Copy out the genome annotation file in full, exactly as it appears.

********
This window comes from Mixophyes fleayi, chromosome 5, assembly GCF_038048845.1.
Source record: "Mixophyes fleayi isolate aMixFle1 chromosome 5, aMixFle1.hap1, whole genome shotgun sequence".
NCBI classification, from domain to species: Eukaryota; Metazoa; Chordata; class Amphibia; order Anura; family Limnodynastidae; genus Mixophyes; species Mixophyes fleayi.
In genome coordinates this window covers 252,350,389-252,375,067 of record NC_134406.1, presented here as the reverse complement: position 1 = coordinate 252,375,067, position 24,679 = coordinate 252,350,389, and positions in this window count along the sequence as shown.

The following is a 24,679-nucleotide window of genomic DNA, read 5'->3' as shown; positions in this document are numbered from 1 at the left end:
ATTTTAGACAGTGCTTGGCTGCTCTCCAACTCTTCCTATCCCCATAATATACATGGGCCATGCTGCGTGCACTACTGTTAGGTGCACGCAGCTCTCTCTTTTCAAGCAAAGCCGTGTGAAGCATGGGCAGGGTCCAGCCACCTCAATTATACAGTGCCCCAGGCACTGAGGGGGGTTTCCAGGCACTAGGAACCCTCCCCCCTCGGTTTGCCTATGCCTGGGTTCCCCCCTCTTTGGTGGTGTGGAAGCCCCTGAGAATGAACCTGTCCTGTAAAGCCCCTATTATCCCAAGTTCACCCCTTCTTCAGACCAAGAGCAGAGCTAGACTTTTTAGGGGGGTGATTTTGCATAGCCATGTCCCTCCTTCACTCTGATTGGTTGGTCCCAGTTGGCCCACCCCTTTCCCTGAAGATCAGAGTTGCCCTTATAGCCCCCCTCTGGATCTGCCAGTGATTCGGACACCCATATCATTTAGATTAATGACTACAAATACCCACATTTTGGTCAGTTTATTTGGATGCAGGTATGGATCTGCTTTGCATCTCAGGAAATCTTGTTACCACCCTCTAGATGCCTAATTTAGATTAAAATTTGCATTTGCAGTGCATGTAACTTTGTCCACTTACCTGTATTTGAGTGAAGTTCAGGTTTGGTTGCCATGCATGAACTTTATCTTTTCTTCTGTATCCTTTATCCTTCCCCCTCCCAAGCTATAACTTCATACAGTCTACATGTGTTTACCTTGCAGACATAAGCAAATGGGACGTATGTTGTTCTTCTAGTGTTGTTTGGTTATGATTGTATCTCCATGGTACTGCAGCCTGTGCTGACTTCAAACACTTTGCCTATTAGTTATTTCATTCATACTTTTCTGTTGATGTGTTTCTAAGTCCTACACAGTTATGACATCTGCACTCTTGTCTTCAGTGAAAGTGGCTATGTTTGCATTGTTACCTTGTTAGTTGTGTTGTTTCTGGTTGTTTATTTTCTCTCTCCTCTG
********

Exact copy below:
This window comes from Mixophyes fleayi, chromosome 5, assembly GCF_038048845.1.
Source record: "Mixophyes fleayi isolate aMixFle1 chromosome 5, aMixFle1.hap1, whole genome shotgun sequence".
NCBI classification, from domain to species: Eukaryota; Metazoa; Chordata; class Amphibia; order Anura; family Limnodynastidae; genus Mixophyes; species Mixophyes fleayi.
In genome coordinates this window covers 252,350,389-252,375,067 of record NC_134406.1, presented here as the reverse complement: position 1 = coordinate 252,375,067, position 24,679 = coordinate 252,350,389, and positions in this window count along the sequence as shown.

The following is a 24,679-nucleotide window of genomic DNA, read 5'->3' as shown; positions in this document are numbered from 1 at the left end:
ATTTTAGACAGTGCTTGGCTGCTCTCCAACTCTTCCTATCCCCATAATATACATGGGCCATGCTGCGTGCACTACTGTTAGGTGCACGCAGCTCTCTCTTTTCAAGCAAAGCCGTGTGAAGCATGGGCAGGGTCCAGCCACCTCAATTATACAGTGCCCCAGGCACTGAGGGGGGTTTCCAGGCACTAGGAACCCTCCCCCCTCGGTTTGCCTATGCCTGGGTTCCCCCCTCTTTGGTGGTGTGGAAGCCCCTGAGAATGAACCTGTCCTGTAAAGCCCCTATTATCCCAAGTTCACCCCTTCTTCAGACCAAGAGCAGAGCTAGACTTTTTAGGGGGGTGATTTTGCATAGCCATGTCCCTCCTTCACTCTGATTGGTTGGTCCCAGTTGGCCCACCCCTTTCCCTGAAGATCAGAGTTGCCCTTATAGCCCCCCTCTGGATCTGCCAGTGATTCGGACACCCATATCATTTAGATTAATGACTACAAATACCCACATTTTGGTCAGTTTATTTGGATGCAGGTATGGATCTGCTTTGCATCTCAGGAAATCTTGTTACCACCCTCTAGATGCCTAATTTAGATTAAAATTTGCATTTGCAGTGCATGTAACTTTGTCCACTTACCTGTATTTGAGTGAAGTTCAGGTTTGGTTGCCATGCATGAACTTTATCTTTTCTTCTGTATCCTTTATCCTTCCCCCTCCCAAGCTATAACTTCATACAGTCTACATGTGTTTACCTTGCAGACATAAGCAAATGGGACGTATGTTGTTCTTCTAGTGTTGTTTGGTTATGATTGTATCTCCATGGTACTGCAGCCTGTGCTGACTTCAAACACTTTGCCTATTAGTTATTTCATTCATACTTTTCTGTTGATGTGTTTCTAAGTCCTACACAGTTATGACATCTGCACTCTTGTCTTCAGTGAAAGTGGCTATGTTTGCATTGTTACCTTGTTAGTTGTGTTGTTTCTGGTTGTTTATTTTCTCTCTCCTCTG